Did the Sea of Galilee ice over 2,000 years ago?

Doron Nof, an oceanographer at Florida State University, offers an explanation for walking on water in the Sea of Galilee.

Doron Nof is no stranger to controversy. When you're applying modern scientific methods to stories from the Old and New Testaments, it just goes with the territory.

In 1992, Nof attempted to provide an oceanographic explanation for the biblical story of the Red Sea crossing by the ancient Israelites. More recently, the Florida State University oceanographer co-published a paper (click for PDF) that offered a paleolimnological explanation for walking on water in the Sea of Galilee.

Press reports reduced the substance of his research finding to a hot headline that --including a fair share of hate mail. But Nof was careful to avoid drawing any conclusion about the New Testament account that Jesus walked on water in Lake Kinneret (known outside of Israel as the Sea of Galilee). CNET News.com recently caught up with Nof to learn more about his findings.

Q: How were you and your colleagues able to recreate the conditions that prevailed in the Galilee region 2,000 years ago?
Nof: There is now a fairly standard oceanographic technique where you can go and take cores from the bottom of the ocean--in this case, the bottom of the Mediterranean--and you look at the sediments on the bottom and you take a core that is, say, 10 meters deep--or whatever it is--and you bring it up and you look at the shells that are inside that core. And you can tell the time by where you find (items) in the core. So, you can identify shells of different animals at each depth, and you can tell from what animals the temperature of the ocean was at that time.

If you look at these cores, you'll see that 2,600 years ago there was a dip in temperature of several degrees.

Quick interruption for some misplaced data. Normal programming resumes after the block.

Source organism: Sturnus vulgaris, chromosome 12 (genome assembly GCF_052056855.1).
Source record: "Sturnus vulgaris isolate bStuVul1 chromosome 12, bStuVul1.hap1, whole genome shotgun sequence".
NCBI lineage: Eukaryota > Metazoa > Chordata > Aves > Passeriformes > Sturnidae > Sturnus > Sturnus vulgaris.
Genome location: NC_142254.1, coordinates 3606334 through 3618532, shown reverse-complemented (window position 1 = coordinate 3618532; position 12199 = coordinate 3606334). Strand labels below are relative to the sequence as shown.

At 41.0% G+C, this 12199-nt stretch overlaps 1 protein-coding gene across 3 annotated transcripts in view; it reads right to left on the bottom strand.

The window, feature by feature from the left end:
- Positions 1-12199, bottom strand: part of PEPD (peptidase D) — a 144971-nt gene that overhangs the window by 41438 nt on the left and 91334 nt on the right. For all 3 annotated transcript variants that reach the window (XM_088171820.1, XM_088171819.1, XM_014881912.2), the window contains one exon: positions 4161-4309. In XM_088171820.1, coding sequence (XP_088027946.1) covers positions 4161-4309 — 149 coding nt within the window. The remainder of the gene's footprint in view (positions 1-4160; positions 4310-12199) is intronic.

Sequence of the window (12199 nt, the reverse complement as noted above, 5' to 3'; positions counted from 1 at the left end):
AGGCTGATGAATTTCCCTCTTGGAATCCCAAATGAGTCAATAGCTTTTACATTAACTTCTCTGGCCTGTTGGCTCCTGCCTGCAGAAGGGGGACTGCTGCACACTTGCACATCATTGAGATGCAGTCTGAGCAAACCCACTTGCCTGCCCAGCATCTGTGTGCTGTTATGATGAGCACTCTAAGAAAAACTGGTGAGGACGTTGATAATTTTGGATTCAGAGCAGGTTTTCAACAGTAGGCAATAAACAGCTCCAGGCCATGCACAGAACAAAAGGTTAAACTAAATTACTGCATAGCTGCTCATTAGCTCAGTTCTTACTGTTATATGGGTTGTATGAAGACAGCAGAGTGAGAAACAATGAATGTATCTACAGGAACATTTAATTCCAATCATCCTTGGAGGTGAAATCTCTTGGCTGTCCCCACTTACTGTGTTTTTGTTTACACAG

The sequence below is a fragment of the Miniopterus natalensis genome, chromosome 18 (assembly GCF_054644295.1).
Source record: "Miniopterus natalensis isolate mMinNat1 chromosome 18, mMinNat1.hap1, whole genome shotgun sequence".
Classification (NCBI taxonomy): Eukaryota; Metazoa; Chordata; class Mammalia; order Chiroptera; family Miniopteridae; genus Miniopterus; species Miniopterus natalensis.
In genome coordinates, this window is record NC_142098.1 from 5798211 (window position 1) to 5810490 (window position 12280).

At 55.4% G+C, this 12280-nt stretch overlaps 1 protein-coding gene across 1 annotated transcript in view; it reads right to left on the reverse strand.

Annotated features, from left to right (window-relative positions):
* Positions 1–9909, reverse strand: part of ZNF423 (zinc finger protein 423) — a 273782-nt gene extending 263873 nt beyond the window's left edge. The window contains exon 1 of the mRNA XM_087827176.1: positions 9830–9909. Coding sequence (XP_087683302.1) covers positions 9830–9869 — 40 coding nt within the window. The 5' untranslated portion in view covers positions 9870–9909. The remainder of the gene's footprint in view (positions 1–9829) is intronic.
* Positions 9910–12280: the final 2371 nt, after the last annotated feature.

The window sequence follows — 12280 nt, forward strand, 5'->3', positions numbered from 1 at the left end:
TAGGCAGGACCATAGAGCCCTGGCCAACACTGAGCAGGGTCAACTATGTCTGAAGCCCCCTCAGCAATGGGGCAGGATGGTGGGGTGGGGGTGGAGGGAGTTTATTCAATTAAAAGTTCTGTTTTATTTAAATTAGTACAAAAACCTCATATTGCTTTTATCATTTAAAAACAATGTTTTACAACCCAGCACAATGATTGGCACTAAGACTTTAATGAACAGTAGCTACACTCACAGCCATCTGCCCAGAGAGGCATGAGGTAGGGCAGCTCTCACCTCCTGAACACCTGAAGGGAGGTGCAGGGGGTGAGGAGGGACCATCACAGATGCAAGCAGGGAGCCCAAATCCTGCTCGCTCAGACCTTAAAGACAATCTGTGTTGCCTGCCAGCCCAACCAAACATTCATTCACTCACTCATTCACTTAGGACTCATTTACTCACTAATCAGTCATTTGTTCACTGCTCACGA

When you approached this question, what part of Lake Kinneret did you focus on?
Nof: Nobody drilled in the Kinneret, but people drilled in the Mediterranean, which is not that far and the air masses are very similar. We looked at some cores that were in the middle of the Mediterranean not far from Sicily...If you look at these cores, you'll see that 2,600 years ago there was a dip in temperature of several degrees. This is the temperature of the water in the Mediterranean. Now the heat capacity of water is much higher than the air. So for a drop of 4 degrees in the sea, there probably was a much larger drop in the atmosphere--at least as big.

You talk about this concept called "Springs Ice." Can you explain that?
Nof: If you look at the way that the usual river just spreads into the ocean, the river is fresh and the ocean is salty. So the river water is floating on top. That's why you see it from the air normally. With springs water it's the opposite situation: The lake is fresh and the spring is salty, so the water from the springs go to the bottom. It forms a plume on the bottom. The ice can only form above that plume--not on the entire lake. And the reason that it can form only above the plume is that the salty plume prevents convection.

When you cool fresh water from the top, usually what happens is that the water on the top gets heavier than the water below and it sinks to the bottom. So before you form ice on the top of a lake, you usually have to bring the entire lake down to fairly low temperatures.

In this particular case, you don't. The lower water can stay any temperature that it started with because nothing falls down to there. The cold temperature goes immediately to the formation of ice.

These days, the Sea of Galilee region is fairly warm. What was the average temperature during the time of Jesus?
Nof: It was probably maybe 10 degrees Fahrenheit lower than today, on average, according to these cores. I don't know how much it was. I'm telling you what we did, taking these cores to represent what happened above the Sea of Galilee.

Do you have an idea what the odds were of Springs Ice forming in Northern Israel back then?
Nof: All we know we can say about the Kinneret is because of what we did there. We took the temperature record in the last 20 years and from that record, you know, how it varies from day to day. And we lowered the mean of that record by that temperature difference that I mentioned to you. When we lowered the mean, we got a different record, a kind of a hypothetical record, and we consider that record to be representative of what the temperature above the lake was back at that time. And from that, we computed the likelihood that there will be ice.

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